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Draft national statement on religious diversity May 28, 2007

Posted by Ian in Religion.
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Rant time!

Thanks to another post on Allan’s blog (here) I just became aware that NZ has a draft statement on religious diversity (read it here).

For once it seems New Zealand has had a brain explosion at a political level in terms of religion. The NZ Human Rights Commission released this draft statement late last year some time . I will address a few points this statement makes since I seem to have missed the window to submit.

New Zealand is a country of many faiths with a significant minority who profess no religion. Increasing religious diversity is a significant feature of public life.

I have no problem with religious diversity per se. However the concept of it increasing is certainly a bizarre one. The credibility of any one religion goes down proportionate to the number of alternative religions there are. It would seem to me to be in the interest of religion in general to maintain as little religious diversity as possible. I also am not sure 35% of people constitutes a “significant minority” – its a big chunk of the population! Nearly as many as voted for the Labour or National in fact…

Christianity has played and continues to play a formative role in the development of New Zealand in terms of the nation’s identity, culture, beliefs, institutions and values.

This statement is a joke. I could equally validy say that the All Blacks have played and continue to play a formative role etc etc. The fact of the matter is the role of Christianity is getting shunted further and further from the front of most peoples minds. Life in New Zealand is not dominated by Christian values at all except insofar as western culture shares many christian tenets.

Anyway onto the framework itself:

The following statement provides a framework for the recognition of New Zealand’s diverse faith communities and their harmonious interaction with each other, with government and with other groups in society:

Clearly the writer of this statement failed to notice that the “harmonious interaction” of different faiths is rather frowned upon by religion! That aside, here are the 8 points of the framework:

1. The State and Religion
The State seeks to treat all faith communities and those who profess no religion equally before the law. New Zealand has no official or established religion.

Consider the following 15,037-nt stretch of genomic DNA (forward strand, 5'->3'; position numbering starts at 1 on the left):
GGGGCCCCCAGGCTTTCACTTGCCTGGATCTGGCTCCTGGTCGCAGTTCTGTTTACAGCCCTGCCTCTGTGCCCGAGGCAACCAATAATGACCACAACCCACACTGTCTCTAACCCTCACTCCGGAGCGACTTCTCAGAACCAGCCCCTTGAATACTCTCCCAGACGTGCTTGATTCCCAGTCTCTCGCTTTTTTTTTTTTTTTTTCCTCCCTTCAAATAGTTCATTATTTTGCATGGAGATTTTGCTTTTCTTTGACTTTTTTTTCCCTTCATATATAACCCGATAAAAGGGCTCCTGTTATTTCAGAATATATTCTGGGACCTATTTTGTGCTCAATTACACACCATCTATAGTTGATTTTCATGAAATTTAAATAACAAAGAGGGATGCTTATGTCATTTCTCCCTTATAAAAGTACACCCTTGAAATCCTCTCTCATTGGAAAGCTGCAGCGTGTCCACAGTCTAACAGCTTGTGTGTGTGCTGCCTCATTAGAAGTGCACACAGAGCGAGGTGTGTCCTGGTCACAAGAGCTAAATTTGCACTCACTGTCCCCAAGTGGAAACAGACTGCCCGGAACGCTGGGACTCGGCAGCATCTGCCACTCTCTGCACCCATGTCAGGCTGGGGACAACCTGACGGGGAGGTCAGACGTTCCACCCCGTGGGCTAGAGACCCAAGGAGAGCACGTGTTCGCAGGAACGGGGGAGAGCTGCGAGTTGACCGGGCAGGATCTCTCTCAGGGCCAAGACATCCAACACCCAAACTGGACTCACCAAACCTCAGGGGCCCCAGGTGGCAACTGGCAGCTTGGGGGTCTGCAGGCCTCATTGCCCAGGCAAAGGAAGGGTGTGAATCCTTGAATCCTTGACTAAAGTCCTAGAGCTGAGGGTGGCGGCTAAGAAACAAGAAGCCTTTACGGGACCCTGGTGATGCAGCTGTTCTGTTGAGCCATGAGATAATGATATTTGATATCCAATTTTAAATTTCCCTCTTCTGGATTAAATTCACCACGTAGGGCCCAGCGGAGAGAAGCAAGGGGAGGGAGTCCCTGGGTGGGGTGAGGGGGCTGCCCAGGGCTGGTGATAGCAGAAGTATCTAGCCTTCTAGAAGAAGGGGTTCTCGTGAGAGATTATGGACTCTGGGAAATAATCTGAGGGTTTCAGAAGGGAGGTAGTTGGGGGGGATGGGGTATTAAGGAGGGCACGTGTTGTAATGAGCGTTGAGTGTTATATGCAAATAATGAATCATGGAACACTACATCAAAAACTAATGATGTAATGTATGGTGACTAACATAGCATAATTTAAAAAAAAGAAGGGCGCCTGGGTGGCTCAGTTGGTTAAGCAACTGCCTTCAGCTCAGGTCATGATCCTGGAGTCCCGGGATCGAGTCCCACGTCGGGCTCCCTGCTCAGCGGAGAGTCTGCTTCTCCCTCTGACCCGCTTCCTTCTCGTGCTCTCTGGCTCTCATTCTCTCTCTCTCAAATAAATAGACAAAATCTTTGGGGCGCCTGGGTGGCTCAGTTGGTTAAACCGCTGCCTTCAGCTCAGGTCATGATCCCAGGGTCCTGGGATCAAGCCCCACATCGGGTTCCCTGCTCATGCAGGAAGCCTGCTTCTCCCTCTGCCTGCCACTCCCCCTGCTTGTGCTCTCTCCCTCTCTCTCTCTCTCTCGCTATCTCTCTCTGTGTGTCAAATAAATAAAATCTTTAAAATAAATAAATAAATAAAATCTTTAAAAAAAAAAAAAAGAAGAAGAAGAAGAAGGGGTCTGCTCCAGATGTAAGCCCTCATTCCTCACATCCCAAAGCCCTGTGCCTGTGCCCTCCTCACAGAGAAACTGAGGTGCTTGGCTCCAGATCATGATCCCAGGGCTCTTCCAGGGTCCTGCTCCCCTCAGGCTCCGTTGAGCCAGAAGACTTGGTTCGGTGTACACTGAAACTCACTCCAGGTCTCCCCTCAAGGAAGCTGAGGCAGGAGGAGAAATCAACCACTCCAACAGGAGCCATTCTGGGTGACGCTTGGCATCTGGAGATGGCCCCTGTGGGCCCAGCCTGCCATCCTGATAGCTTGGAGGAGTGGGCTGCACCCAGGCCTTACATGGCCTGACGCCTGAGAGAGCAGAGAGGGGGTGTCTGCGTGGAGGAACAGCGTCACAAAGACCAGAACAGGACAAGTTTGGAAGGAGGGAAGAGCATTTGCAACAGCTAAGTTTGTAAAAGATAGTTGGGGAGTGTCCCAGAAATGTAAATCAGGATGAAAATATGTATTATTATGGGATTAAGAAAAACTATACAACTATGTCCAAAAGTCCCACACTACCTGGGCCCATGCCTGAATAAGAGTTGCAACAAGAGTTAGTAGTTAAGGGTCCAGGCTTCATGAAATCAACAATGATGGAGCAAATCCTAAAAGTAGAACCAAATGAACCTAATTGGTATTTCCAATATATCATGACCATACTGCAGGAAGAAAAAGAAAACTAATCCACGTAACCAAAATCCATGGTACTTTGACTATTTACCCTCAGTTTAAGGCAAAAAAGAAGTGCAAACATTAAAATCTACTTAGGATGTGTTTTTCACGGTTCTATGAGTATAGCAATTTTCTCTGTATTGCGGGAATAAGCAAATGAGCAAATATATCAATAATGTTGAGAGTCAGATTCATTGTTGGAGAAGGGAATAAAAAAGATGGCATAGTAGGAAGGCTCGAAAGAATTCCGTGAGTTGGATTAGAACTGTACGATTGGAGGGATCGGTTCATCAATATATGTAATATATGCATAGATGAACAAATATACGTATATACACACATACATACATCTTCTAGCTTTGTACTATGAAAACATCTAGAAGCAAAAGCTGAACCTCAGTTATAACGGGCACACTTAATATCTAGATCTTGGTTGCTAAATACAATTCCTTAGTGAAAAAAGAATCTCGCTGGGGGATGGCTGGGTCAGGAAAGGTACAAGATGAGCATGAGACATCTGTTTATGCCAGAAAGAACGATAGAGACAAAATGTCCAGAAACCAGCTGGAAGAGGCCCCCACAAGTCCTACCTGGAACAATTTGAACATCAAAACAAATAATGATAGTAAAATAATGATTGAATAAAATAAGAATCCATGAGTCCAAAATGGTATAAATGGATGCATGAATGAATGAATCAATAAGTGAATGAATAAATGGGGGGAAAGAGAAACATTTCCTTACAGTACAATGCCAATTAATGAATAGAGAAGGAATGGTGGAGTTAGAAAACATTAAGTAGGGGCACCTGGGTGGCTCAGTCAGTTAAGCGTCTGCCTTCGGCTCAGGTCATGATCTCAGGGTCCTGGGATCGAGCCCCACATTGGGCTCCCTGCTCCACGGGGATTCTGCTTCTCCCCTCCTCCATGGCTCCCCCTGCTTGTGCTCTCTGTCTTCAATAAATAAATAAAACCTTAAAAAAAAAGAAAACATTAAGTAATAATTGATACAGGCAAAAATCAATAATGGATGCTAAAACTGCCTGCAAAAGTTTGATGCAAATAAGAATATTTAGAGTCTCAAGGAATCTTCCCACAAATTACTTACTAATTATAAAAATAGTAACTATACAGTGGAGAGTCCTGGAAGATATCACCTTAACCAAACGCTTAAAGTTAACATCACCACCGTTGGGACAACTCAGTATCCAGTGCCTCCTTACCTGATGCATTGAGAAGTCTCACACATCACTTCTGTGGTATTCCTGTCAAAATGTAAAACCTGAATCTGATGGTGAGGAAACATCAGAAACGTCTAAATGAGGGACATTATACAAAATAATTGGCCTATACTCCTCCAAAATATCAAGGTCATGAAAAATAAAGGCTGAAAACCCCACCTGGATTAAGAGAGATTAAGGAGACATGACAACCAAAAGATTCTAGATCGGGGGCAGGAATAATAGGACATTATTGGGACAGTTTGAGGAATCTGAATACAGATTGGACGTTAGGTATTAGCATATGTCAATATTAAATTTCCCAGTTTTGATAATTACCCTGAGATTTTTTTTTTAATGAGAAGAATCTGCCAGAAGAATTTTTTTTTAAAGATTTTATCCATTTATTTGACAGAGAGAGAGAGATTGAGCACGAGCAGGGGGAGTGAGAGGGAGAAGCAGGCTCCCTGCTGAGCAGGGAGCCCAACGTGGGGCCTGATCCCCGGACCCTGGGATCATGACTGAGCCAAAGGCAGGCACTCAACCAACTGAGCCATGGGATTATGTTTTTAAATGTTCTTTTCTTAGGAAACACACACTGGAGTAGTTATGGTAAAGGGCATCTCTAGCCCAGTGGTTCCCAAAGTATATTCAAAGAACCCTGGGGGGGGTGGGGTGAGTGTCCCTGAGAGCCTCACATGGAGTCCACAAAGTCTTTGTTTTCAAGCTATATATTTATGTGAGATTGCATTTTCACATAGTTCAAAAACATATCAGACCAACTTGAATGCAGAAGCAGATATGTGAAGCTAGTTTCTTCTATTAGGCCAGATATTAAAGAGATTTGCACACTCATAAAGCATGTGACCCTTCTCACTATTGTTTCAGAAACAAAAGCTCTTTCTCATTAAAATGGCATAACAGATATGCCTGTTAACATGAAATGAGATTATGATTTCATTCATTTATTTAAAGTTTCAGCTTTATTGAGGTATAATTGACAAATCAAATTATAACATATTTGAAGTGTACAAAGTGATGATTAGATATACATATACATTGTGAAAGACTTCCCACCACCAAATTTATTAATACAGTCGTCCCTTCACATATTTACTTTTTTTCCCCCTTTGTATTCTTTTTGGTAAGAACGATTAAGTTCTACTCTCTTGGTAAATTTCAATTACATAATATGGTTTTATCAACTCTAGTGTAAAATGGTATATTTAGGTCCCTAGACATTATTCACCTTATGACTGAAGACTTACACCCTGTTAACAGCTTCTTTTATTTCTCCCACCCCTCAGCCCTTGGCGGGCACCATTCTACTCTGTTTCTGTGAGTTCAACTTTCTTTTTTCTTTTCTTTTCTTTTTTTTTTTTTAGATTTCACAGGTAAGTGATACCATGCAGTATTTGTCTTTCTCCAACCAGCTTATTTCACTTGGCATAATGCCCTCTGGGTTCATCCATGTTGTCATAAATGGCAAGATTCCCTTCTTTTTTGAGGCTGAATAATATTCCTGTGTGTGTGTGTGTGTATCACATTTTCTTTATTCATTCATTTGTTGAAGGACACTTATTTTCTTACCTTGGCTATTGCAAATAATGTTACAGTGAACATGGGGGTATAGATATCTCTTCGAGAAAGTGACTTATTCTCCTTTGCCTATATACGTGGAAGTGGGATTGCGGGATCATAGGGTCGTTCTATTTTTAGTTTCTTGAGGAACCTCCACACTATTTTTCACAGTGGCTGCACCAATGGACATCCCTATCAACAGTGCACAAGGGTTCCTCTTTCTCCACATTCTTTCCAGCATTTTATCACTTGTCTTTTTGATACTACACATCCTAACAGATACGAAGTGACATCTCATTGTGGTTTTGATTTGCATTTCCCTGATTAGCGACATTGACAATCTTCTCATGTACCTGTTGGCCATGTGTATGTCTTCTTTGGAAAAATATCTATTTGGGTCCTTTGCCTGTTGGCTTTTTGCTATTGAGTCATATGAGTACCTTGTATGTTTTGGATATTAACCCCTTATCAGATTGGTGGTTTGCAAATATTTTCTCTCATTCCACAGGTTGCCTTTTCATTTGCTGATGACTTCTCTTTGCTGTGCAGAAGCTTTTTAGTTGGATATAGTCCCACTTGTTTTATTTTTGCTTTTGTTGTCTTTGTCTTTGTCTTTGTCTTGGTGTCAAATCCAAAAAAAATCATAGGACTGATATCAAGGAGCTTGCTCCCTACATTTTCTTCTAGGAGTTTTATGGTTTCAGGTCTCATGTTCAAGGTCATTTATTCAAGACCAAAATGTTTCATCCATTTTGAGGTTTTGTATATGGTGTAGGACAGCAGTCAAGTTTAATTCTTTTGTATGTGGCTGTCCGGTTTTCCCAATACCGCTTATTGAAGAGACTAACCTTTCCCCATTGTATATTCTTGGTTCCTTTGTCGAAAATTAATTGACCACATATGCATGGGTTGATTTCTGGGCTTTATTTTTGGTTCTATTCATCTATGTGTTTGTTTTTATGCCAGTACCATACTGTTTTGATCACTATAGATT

This make sense. If this is a principle however, why mention Christianity at all! (see above)

2. The Right to Religion
New Zealand upholds the right to freedom of religion and belief and the right to freedom from discrimination on the grounds of religious or other belief.

Fortunately this seems to be one of those standard PC principles that doesn’t mean anything. I certainly hope fundamentalist creationists can be discriminated against because I certainly don’t want them teaching their pseudoscience in our schools!

3. The Right to Safety
Faith communities and their members have a right to safety and security.

I don’t see the point in this principle. Why should Faith communities get special protection?

4. The Right of Freedom of Expression
The right to freedom of expression and freedom of the media are vital for democracy but should be exercised with responsibility.

No arguments here – but what has this got to do with religion?

5. Recognition and Accommodation
Reasonable steps should be taken in educational and work environments and in the delivery of public services to recognise and accommodate diverse religious beliefs and practices

What about non-religious beliefs and practices? This is a very worrying principle – it basically advocates bending over backwards for any religion. Surely if a religous person gets some special benefit, all atheists should be compensated in turn?

6. Education
Schools should teach an understanding of different religious and spiritual traditions in a manner that reflects the diversity of their national and local community.

I agree in principle. However NZ schools are not well equipped to deal with religious education. Why? Because the only people who will end up teaching this are Christians! And how can you teach that more than one religion may have validity without completely discrediting the whole exercise?

7. Religious Differences
Debate and disagreement about religious beliefs will occur but must be exercised within the rule of law and without resort to violence.

This is an innately stupid principle. It should state “Religious matters shall recieve no special treatment from the law”.

8. Cooperation and understanding
Government and faith communities have a responsibility to build and maintain positive relationships with each other, and to promote mutual respect and understanding.

Again, this special focus on religious people is pointless. ALL people share this responsibility – religion is not a special case.

Right, thats my rather rushed and irritated rant about that 🙂

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